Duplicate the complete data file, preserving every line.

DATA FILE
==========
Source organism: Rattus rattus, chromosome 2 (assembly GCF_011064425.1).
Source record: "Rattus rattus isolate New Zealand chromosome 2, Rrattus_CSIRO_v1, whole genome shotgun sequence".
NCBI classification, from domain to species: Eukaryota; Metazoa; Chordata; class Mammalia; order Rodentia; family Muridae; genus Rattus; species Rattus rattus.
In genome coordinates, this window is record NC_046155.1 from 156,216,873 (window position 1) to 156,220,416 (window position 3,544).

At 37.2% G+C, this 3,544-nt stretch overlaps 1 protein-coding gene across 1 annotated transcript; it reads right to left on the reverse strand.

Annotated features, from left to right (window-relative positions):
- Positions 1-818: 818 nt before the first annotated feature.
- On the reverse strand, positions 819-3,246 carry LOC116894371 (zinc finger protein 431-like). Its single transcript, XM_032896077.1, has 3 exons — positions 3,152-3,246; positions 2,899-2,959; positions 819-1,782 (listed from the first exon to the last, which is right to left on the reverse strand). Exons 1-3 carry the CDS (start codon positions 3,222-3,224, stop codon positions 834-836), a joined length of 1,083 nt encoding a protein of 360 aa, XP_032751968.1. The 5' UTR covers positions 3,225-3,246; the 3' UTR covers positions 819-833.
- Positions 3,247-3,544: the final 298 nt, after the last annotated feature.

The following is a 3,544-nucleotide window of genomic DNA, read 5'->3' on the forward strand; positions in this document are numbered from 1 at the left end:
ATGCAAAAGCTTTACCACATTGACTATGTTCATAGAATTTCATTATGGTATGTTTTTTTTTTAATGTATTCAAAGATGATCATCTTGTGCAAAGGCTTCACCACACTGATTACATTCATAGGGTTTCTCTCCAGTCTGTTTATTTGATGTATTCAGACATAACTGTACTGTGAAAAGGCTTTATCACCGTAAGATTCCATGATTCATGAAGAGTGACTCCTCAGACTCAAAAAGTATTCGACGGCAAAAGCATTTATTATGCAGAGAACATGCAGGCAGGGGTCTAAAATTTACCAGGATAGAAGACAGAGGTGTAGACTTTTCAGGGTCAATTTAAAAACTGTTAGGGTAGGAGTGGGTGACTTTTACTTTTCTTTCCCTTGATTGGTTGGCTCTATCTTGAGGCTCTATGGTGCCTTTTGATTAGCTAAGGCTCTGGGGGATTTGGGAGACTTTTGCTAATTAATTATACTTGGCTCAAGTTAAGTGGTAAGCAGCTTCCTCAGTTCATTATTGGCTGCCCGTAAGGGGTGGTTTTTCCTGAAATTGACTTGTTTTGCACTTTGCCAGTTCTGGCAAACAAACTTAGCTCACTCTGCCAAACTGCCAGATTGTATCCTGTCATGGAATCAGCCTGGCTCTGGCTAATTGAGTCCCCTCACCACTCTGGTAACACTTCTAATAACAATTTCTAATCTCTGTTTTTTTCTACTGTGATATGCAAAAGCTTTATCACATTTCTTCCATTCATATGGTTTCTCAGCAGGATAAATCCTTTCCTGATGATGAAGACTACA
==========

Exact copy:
Source organism: Rattus rattus, chromosome 2 (assembly GCF_011064425.1).
Source record: "Rattus rattus isolate New Zealand chromosome 2, Rrattus_CSIRO_v1, whole genome shotgun sequence".
NCBI classification, from domain to species: Eukaryota; Metazoa; Chordata; class Mammalia; order Rodentia; family Muridae; genus Rattus; species Rattus rattus.
In genome coordinates, this window is record NC_046155.1 from 156,216,873 (window position 1) to 156,220,416 (window position 3,544).

At 37.2% G+C, this 3,544-nt stretch overlaps 1 protein-coding gene across 1 annotated transcript; it reads right to left on the reverse strand.

Annotated features, from left to right (window-relative positions):
- Positions 1-818: 818 nt before the first annotated feature.
- On the reverse strand, positions 819-3,246 carry LOC116894371 (zinc finger protein 431-like). Its single transcript, XM_032896077.1, has 3 exons — positions 3,152-3,246; positions 2,899-2,959; positions 819-1,782 (listed from the first exon to the last, which is right to left on the reverse strand). Exons 1-3 carry the CDS (start codon positions 3,222-3,224, stop codon positions 834-836), a joined length of 1,083 nt encoding a protein of 360 aa, XP_032751968.1. The 5' UTR covers positions 3,225-3,246; the 3' UTR covers positions 819-833.
- Positions 3,247-3,544: the final 298 nt, after the last annotated feature.

The following is a 3,544-nucleotide window of genomic DNA, read 5'->3' on the forward strand; positions in this document are numbered from 1 at the left end:
ATGCAAAAGCTTTACCACATTGACTATGTTCATAGAATTTCATTATGGTATGTTTTTTTTTTAATGTATTCAAAGATGATCATCTTGTGCAAAGGCTTCACCACACTGATTACATTCATAGGGTTTCTCTCCAGTCTGTTTATTTGATGTATTCAGACATAACTGTACTGTGAAAAGGCTTTATCACCGTAAGATTCCATGATTCATGAAGAGTGACTCCTCAGACTCAAAAAGTATTCGACGGCAAAAGCATTTATTATGCAGAGAACATGCAGGCAGGGGTCTAAAATTTACCAGGATAGAAGACAGAGGTGTAGACTTTTCAGGGTCAATTTAAAAACTGTTAGGGTAGGAGTGGGTGACTTTTACTTTTCTTTCCCTTGATTGGTTGGCTCTATCTTGAGGCTCTATGGTGCCTTTTGATTAGCTAAGGCTCTGGGGGATTTGGGAGACTTTTGCTAATTAATTATACTTGGCTCAAGTTAAGTGGTAAGCAGCTTCCTCAGTTCATTATTGGCTGCCCGTAAGGGGTGGTTTTTCCTGAAATTGACTTGTTTTGCACTTTGCCAGTTCTGGCAAACAAACTTAGCTCACTCTGCCAAACTGCCAGATTGTATCCTGTCATGGAATCAGCCTGGCTCTGGCTAATTGAGTCCCCTCACCACTCTGGTAACACTTCTAATAACAATTTCTAATCTCTGTTTTTTTCTACTGTGATATGCAAAAGCTTTATCACATTTCTTCCATTCATATGGTTTCTCAGCAGGATAAATCCTTTCCTGATGATGAAGACTACA